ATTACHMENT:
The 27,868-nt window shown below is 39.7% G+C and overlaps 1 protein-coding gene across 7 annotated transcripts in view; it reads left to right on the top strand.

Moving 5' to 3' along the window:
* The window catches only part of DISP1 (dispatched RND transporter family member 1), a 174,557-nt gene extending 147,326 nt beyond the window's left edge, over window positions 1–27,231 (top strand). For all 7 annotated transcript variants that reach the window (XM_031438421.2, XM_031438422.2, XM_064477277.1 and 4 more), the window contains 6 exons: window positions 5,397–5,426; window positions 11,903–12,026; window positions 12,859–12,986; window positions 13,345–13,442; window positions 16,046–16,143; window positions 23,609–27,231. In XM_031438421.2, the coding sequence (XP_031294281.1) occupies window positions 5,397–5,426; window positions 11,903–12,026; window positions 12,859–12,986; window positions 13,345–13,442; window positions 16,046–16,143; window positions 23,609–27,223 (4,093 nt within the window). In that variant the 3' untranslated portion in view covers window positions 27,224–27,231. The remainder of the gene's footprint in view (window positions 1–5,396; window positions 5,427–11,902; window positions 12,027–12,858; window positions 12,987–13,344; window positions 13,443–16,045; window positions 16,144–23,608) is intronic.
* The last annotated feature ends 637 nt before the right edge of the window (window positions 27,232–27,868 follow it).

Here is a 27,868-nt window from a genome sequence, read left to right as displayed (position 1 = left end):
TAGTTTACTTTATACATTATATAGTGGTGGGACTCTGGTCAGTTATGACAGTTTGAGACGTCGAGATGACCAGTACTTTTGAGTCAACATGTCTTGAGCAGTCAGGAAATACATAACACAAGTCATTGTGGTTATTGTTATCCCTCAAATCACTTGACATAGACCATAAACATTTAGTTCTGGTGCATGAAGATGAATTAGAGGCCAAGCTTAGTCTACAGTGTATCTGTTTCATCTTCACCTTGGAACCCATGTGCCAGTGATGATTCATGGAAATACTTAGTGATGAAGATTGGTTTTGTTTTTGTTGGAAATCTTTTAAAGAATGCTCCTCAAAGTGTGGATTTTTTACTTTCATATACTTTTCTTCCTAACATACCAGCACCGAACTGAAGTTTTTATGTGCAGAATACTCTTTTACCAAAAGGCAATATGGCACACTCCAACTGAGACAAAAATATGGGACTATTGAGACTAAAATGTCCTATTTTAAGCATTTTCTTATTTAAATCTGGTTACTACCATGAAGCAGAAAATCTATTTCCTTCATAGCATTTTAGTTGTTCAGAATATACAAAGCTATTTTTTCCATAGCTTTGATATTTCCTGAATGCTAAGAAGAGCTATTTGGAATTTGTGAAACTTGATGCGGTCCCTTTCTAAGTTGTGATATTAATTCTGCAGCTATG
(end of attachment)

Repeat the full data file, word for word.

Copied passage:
The 27,868-nt window shown below is 39.7% G+C and overlaps 1 protein-coding gene across 7 annotated transcripts in view; it reads left to right on the top strand.

Moving 5' to 3' along the window:
* The window catches only part of DISP1 (dispatched RND transporter family member 1), a 174,557-nt gene extending 147,326 nt beyond the window's left edge, over window positions 1–27,231 (top strand). For all 7 annotated transcript variants that reach the window (XM_031438421.2, XM_031438422.2, XM_064477277.1 and 4 more), the window contains 6 exons: window positions 5,397–5,426; window positions 11,903–12,026; window positions 12,859–12,986; window positions 13,345–13,442; window positions 16,046–16,143; window positions 23,609–27,231. In XM_031438421.2, the coding sequence (XP_031294281.1) occupies window positions 5,397–5,426; window positions 11,903–12,026; window positions 12,859–12,986; window positions 13,345–13,442; window positions 16,046–16,143; window positions 23,609–27,223 (4,093 nt within the window). In that variant the 3' untranslated portion in view covers window positions 27,224–27,231. The remainder of the gene's footprint in view (window positions 1–5,396; window positions 5,427–11,902; window positions 12,027–12,858; window positions 12,987–13,344; window positions 13,443–16,045; window positions 16,144–23,608) is intronic.
* The last annotated feature ends 637 nt before the right edge of the window (window positions 27,232–27,868 follow it).

Here is a 27,868-nt window from a genome sequence, read left to right as displayed (position 1 = left end):
TAGTTTACTTTATACATTATATAGTGGTGGGACTCTGGTCAGTTATGACAGTTTGAGACGTCGAGATGACCAGTACTTTTGAGTCAACATGTCTTGAGCAGTCAGGAAATACATAACACAAGTCATTGTGGTTATTGTTATCCCTCAAATCACTTGACATAGACCATAAACATTTAGTTCTGGTGCATGAAGATGAATTAGAGGCCAAGCTTAGTCTACAGTGTATCTGTTTCATCTTCACCTTGGAACCCATGTGCCAGTGATGATTCATGGAAATACTTAGTGATGAAGATTGGTTTTGTTTTTGTTGGAAATCTTTTAAAGAATGCTCCTCAAAGTGTGGATTTTTTACTTTCATATACTTTTCTTCCTAACATACCAGCACCGAACTGAAGTTTTTATGTGCAGAATACTCTTTTACCAAAAGGCAATATGGCACACTCCAACTGAGACAAAAATATGGGACTATTGAGACTAAAATGTCCTATTTTAAGCATTTTCTTATTTAAATCTGGTTACTACCATGAAGCAGAAAATCTATTTCCTTCATAGCATTTTAGTTGTTCAGAATATACAAAGCTATTTTTTCCATAGCTTTGATATTTCCTGAATGCTAAGAAGAGCTATTTGGAATTTGTGAAACTTGATGCGGTCCCTTTCTAAGTTGTGATATTAATTCTGCAGCTATG